Category Archives: Uncategorized

Value of a Contracts Person

I’ve been asked, at every job I’ve been on, to justify my existence.  Some places just want to know what I do.  Others really care about the dollar value of the role to the company.  E-mail did it once.  Another was a full-blown business case.  But the end result is always the same – somehow, in some way, I have to convince someone who doesn’t know what I do that I matter.  So I figured that perhaps some of the lessons I learned could work for you, too.

Format:  Find what your organization wants, but typically, I suggest finding your organization’s business case document and using it.  Like being overdressed is better than being underdressed, so it is with the format.

Length:  If you don’t have a business case template to follow, you should be able to justify yourself in under 2 pages.

Purpose:  Don’t be super blunt.  Explain the reason you’re there:  you bridge a gap between lawyers and technologists/executives.  You have specialized skills.  You have experience and training.  You have the ability to protect the company.  You have the capacity to complete deals more efficiently.

Cost:  You won’t normally have access to other people’s salaries.  But you can make mild assumptions about counsel and executive salaries compared to yours.  More specifically, you show that the time that a specialist such as yourself requires to close a deal is much less than those who are not specialists.. and as a result, you can get more done for your annual salary.  This then allows counsel to work on more “important” things and prevents non-trained individuals from attempting to do the job (you have to come up with a smooth way of saying this within your company so as not to offend anyone).

Cost Savings/Avoidance:  If you’ve been in the game long enough, you’ll have an idea of how much you can save your firm on an annual basis.  But remember, this usually only works if you have access to all of the deals (not just those people want to hand you).  So be careful about promising a given level of savings, but sometimes, you’ll need to do so.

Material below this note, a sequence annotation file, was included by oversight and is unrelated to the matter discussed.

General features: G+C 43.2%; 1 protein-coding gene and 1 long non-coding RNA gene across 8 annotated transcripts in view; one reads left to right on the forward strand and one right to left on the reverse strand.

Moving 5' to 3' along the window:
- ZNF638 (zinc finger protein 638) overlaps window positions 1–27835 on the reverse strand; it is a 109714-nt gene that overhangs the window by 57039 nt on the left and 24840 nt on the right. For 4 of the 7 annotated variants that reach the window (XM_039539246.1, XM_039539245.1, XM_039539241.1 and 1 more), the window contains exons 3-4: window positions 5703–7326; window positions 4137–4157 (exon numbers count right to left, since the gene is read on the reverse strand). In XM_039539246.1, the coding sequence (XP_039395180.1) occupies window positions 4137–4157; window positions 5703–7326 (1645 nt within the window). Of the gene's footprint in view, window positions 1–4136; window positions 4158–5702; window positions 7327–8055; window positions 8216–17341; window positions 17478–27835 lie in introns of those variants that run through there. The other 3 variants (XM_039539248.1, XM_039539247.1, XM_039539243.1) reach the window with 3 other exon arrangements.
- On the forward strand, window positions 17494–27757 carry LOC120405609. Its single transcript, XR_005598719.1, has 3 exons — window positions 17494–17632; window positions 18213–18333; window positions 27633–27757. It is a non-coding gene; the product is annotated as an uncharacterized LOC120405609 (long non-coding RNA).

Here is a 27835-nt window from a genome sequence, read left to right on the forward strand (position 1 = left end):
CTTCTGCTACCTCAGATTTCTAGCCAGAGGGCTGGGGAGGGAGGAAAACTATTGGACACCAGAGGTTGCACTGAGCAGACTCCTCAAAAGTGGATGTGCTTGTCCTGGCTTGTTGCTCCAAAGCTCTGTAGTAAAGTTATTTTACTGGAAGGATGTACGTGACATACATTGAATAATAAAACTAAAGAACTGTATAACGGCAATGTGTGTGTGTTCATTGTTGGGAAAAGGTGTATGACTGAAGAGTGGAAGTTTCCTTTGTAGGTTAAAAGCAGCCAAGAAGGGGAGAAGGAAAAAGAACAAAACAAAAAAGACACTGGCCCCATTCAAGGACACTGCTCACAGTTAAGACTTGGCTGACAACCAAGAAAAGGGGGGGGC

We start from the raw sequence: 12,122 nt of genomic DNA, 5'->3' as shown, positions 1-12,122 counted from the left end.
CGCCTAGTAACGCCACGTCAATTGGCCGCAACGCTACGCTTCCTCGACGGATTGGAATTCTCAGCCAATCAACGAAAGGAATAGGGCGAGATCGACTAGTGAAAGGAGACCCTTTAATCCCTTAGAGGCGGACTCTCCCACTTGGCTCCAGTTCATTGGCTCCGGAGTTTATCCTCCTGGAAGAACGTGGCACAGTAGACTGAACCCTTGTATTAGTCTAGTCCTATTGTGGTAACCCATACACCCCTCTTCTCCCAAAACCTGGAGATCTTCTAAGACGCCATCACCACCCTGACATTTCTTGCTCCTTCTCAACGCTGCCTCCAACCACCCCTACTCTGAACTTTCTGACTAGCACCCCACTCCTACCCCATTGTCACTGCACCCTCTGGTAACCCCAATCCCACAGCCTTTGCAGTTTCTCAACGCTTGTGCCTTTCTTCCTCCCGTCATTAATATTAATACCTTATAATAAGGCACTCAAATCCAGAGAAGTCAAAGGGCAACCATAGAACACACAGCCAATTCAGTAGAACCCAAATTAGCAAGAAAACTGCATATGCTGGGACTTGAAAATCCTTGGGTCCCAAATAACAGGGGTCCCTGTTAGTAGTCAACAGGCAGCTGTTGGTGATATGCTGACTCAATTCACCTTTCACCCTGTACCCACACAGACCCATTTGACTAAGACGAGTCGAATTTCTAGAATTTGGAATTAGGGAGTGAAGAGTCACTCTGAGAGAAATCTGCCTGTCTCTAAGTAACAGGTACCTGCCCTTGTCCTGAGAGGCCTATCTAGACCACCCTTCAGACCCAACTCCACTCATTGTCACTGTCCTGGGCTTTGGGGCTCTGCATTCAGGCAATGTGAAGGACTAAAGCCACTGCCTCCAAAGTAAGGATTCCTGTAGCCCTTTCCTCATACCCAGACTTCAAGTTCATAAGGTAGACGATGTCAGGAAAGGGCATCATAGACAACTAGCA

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Creating the Batphone

One of the most common stumbling blocks most contracts people encounter is simply getting their business folks to come to them for help.  In a great article from the Wisconsin Technology Network, Mark Foley lists 10 questions a business person should ask themselves to find out whether they should go get contracts assistance in a technology acquisition.  Mark’s triage review happens a little late in the process and the comment from Erik Phelps drives that point home – earlier involvement can lead to better deals.

So how do you get your business owner(s) to call you?  How do you create the red Batphone from their desks to yours to alert you to every new deal that’s coming down the pipe?

Well, Batman responded to the Batphone (and Commissioner Gordon called) using the same rules you should:

1.  Speed.  You’ve got to be quick.  Batman picked up that phone within seconds.  Turnaround time for initial contact should be less than 8 business hours.  Seriously – you can call someone back (yes, CALL them, not e-mail) in less than a day.

2.  Triage.  Deals should be ranked for importance and severity.  Learn to let the little things go.  Commissioner Gordon didn’t call Batman for every petty thing his police could handle and you shouldn’t be doing every purchase order.  There is a hierarchy of purchasing tasks – and dollars and company impact are key to understanding that risk.

3.  Trust.  Your business folks have to trust you.  Which means that you have to be honest with them.  If they think you’re slowing things down just to get a word or two into the contract, that’s going to tick them off.  In one of the Batman movies (the one with Val Kilmer and Nicole Kidman), the phone was replaced with the Batsignal – the giant light.  In one scene, Nicole had the hots for Batman and used it to lure him to the rooftop to seduce him.  Batman reminded Nicole that it wasn’t a dating signal.